The fact that food prices in the United States are rising across the supermarket and specifically in the produce department is now widely acknowledged. What’s perhaps less understood is the relative scale of price inflation in fruits and vegetables. From the perspective of having worked intensively with supermarket scan data on fresh foods for more than two decades, the breadth of price increases we are currently seeing has no comparison with any period over these past 20 years.
What we know is that rising prices invariably cause consumers to alter their purchase behavior and product decisions. We’ve witnessed this in aggregate sales data as well as in loyalty card records that reach down to the level of the individual shopper. The key issues now are the significance of the price shifts within the produce department, the categories experiencing above average price shifts and how this may be impacting consumer purchases.
During the severe economic downturn between 2008-2011 known as the Great Recession, households across the United States were suddenly dealing with significant economic stress. Nielsen shopper panel and consumer research revealed that during this period, as household budgets became more stressed, there were marked shifts in consumer shopping and eating behavior. Specifically, shopping trips declined as consumers made fewer store visits. Use of “budget stretching” tools such as couponing and purchases of promoted and sale items increased. More financially stressed consumers began actively switching to lower cost items such as store brands in place of better-known national brands. And most importantly, consumers actively sought substitutes for similar items that would allow them to stretch their food budget.
Inflation was not a factor during the Great Recession. However, we can learn from this period because declining household income effectively impacted consumers by shrinking discretionary food budgets. Today, we see a similar impact. Inflation is effectively reducing the purchasing power of consumers by forcing them to shift their daily and weekly buying behavior to cope with higher prices.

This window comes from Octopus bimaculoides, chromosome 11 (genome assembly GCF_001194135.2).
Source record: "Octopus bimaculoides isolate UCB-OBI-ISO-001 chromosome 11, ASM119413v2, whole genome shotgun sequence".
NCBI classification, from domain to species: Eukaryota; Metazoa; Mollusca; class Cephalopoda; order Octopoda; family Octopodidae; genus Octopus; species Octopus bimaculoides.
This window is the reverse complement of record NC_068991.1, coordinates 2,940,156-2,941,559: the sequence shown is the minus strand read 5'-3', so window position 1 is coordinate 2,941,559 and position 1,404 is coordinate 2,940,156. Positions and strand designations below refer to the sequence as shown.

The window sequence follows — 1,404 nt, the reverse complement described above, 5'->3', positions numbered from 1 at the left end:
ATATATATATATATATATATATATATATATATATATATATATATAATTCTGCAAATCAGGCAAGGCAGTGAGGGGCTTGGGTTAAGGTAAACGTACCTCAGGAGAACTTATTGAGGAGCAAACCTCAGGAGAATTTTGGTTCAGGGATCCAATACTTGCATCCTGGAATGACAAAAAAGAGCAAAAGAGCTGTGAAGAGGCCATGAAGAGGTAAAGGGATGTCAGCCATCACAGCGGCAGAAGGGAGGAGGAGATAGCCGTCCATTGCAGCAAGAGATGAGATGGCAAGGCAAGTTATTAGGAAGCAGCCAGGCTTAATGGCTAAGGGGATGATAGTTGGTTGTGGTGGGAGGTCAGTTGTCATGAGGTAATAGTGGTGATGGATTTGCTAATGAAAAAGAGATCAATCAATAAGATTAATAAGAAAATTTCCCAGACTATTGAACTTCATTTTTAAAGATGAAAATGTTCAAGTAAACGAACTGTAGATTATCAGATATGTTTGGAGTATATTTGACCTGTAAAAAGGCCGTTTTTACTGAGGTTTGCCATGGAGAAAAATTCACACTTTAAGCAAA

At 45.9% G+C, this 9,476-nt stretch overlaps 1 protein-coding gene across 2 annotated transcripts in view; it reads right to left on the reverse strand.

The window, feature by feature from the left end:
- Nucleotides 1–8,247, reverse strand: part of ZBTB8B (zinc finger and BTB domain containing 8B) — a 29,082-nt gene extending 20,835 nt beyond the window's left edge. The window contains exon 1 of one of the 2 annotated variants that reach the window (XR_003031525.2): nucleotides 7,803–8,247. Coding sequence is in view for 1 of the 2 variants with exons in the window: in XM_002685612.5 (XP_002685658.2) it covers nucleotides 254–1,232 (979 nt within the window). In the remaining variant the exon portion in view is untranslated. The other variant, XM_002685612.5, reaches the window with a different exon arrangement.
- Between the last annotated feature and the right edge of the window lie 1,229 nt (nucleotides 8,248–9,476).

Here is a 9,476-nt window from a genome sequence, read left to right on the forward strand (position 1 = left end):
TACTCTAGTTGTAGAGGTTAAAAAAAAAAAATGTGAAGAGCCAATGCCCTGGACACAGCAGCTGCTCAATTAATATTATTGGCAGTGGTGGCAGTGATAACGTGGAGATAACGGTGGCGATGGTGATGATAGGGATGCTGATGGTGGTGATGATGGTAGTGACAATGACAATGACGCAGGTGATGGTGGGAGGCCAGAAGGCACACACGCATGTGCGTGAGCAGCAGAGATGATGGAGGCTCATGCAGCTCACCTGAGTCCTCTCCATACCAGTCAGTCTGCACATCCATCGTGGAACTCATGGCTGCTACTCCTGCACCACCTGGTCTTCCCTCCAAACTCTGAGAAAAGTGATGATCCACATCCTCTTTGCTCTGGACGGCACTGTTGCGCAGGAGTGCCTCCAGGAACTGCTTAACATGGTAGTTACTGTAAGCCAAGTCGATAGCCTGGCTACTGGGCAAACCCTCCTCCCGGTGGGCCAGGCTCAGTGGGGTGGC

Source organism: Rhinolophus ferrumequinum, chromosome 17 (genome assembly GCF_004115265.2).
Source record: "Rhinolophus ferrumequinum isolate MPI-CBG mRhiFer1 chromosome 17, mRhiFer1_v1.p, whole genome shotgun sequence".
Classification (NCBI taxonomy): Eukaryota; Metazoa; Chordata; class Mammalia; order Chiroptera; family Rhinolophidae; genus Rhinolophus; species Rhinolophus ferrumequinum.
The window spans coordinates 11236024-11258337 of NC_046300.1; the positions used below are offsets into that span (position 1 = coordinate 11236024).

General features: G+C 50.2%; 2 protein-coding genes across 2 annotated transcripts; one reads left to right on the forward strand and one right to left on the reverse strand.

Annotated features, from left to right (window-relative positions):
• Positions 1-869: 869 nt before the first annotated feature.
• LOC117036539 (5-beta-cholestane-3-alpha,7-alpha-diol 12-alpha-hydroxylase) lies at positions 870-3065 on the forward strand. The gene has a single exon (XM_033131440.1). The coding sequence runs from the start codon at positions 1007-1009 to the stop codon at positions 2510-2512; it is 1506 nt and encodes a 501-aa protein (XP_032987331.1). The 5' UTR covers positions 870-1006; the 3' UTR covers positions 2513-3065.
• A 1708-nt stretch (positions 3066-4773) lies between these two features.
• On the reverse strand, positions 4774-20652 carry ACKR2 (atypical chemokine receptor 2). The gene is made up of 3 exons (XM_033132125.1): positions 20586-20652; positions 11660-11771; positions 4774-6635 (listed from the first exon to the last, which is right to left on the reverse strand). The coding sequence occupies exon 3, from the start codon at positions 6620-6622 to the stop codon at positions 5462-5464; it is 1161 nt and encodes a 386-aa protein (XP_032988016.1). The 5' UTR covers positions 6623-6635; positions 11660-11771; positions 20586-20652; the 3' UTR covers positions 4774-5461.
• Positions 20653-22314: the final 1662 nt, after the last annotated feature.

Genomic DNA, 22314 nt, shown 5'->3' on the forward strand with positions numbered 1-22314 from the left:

What’s happening in produce?
According to supermarket food data from NielsenIQ, inflation in produce is significant. The national average for retail pricing in the produce department surged 8.1% for the 52 weeks ending August 13, 2022 – the most recent data available at the time of writing – versus the same period in 2021. For the most recent 26 weeks, prices jumped 9.3% for total produce. For the most recent 13-week period versus last year the average price in produce jumped 8.3%. By any recent historical measure, the increases in average retail price for produce are high. Price inflation across the past 10 years has generally increased at a rate of 2-3% annually. So, a percentage price increase that is three to four times that rate in a single 12-month period is substantial and will likely impact consumer purchase behavior.
Organics vs. conventional
Inflationary price pressure in organic produce has been lower than for conventional produce. For all periods (52 weeks, 26 weeks, 13 weeks) the percentage price increases for organic produce have been below conventional. However, during the most recent 13-week period, organic retail prices surged by nearly 8%, not far below the 8.5% increase for conventional.
Organic vs. conventional switching costs
In the case of organics, we see that in real dollar terms, price increases for organic produce are actually larger than conventional, despite showing a lower percentage increase. As the chart on the left shows, the switching cost (or savings) for consumers to move between conventional and organic produce has increased. For the 52-week period, the average incremental cost to buy organic produce was $1.40. For the most recent 13-week period, the incremental cost to buy organic produce has increased to $1.57.
Of larger concern for organic produce is that consumer behavior studies indicate that many consumers trade down and substitute like items as household food budgets come under pressure. As food and energy prices rise, organics are increasing in price faster than conventional, a trend that is likely to incentivize some consumers to opt for conventional produce alternatives.
Price/volume shifts by category
Quantifying price/volume shifts in produce are particularly difficult because season/annual changes in production volume naturally create sales trends which can exacerbate or completely offset inflationary impacts. As such, caution must be used in reaching conclusions regarding inflationary impacts, especially at the category level.
That said, in terms of price changes in individual categories, the vast majority of produce categories have experienced substantial price inflation over the past 52 weeks. In fact, only a handful of products fall below the national average. Multiple large categories (packaged salads, apples, potatoes, mandarins) are showing double digit inflation rates. For most categories, volume declines over 52 weeks have been modest. However, if consumer discretionary budgets continue to be stressed by inflationary price trends, volume declines are likely to become more significant.
• This report was compiled and developed by Category Partners, a strategic insights company focusing on fresh food, utilizing data exclusively provided by Nielsen IQ.